Seven Tips for Becoming a Better Listener
This week’s blog is on the subject of listening, which has been prompted by the Samaritan’s ‘Big Listen’ day last week. The wonderful UK charity Samaritans wants to encourage people to listen to people around them and to make a commitment to becoming better listeners. According to the charity, when people feel listened to, it can save lives. They’ve produced an excellent resource which can be accessed here.
How often have you had a conversation with someone, only to realise afterwards that you took in very little of what was said? Or, perhaps you got distracted at some point during the conversation and failed to ‘read between the lines’?
As children, we receive very little education on how to listen effectively, despite the fact that listening is a skill which is absolutely vital to learning. Listening is also a crucial building block to successful relationships, both work and personal. But, it can be really hard to shut out distractions such as noise, devices and our own thoughts or judgments, and it is often these distractions, that stop us truly listening to what someone is trying to communicate.
So, how can we listen more mindfully? Mindful listening involves being aware of distractions as they occur, but instead of getting swept away by them, making an active choice to refocus on the person communicating. In other words, it’s about a combination of awareness, coupled with a strong intention of wanting to listening. These distractions can be actual physical distractions, such as the pinging of our phone as emails come in, or alternatively, it might be our own thoughts, judgments, criticisms or assumptions. The trouble is, if we become focused on these things, we can’t truly focus on what’s being communicated.
So, here are seven ideas to help you with mindful listening:
1. When you enter into communication with someone, set a strong intention to listen. Most people are pretty good at noticing when they’re not being listened to, and it can be quite a disempowering or hurtful feeling. Ask yourself if this is your intention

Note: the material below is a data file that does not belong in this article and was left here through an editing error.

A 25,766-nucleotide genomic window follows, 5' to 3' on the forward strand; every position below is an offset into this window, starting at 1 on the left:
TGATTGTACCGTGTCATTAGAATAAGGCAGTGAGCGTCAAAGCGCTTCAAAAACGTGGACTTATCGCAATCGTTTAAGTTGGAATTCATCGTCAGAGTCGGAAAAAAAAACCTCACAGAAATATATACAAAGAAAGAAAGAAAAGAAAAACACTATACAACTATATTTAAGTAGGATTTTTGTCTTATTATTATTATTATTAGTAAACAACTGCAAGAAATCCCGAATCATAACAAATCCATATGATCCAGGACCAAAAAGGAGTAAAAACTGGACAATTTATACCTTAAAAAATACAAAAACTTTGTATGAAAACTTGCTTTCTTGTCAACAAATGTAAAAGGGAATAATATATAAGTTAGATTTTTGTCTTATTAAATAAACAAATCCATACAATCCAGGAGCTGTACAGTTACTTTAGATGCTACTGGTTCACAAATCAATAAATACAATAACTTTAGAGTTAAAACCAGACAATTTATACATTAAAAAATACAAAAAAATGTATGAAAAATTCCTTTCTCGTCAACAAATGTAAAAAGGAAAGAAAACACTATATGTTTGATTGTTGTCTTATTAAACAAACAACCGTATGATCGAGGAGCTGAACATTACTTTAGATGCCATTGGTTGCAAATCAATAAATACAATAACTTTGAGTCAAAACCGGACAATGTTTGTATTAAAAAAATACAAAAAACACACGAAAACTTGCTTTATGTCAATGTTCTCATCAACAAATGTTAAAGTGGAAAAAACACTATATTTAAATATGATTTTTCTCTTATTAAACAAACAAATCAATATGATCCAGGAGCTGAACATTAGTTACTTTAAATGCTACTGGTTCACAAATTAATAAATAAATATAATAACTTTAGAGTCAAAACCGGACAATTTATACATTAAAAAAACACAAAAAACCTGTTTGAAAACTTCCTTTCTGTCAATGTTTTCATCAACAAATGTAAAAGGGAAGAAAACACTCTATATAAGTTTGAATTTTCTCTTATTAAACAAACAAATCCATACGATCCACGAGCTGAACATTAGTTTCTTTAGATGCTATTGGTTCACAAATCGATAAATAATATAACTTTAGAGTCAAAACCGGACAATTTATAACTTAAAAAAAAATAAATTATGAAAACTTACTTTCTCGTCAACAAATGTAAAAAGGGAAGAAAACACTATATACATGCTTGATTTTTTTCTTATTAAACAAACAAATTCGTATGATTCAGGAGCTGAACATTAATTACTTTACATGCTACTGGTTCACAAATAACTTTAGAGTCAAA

2. Make practical changes to shut out distractions- turn your phone to silent, go somewhere quieter, shut your laptop
3. If you can’t set aside the distractions or haven’t got time to truly listen, be honest about this. Perhaps you could schedule some time at another point, or maybe there is someone else who is better placed to listen
4. Listen with only one intention- to understand. Don’t listen with the desire to put someone right or have your say, because when we do this, we are dividing our attention between what’s being said, and what our response is going to be. This divided attention may mean that we miss what is being conveyed, or the more subtler underlying meaning that lies ‘between the lines’
5. Get comfortable with silence. Allowing some spaces in the conversation can encourage the person to continue speaking, and also allows you both to have a mental pause before responding
6. Listen with a sense of open-heartedness; a quality which is fundamental to the practice of mindfulness. You don’t have to agree with what’s being said, but foster a genuine sense of warmth, kindness and compassion for the person you’re communicating with
7. Remember that a commitment to listen, isn’t a commitment to solving an issue for someone. Very often we move into problem solving or advising mode, when this isn’t actually what’s required, and the act of giving advice can often shut down communication, or take it down a different track. If you feel tempted to start giving advice, try taking some breaths before responding, and perhaps ask a question which encourages the person to consider what they might need to do next. A sensitive non-leading question such as ‘what do you think you need to do next?’ may help the speaker explore their feelings and experiences, instead of imposing your own perspective on what’s being shared
Over to you; As always, I’d love to HEAR from you? What are your tips for mindful listening, or what impact has being listened to, had on your life?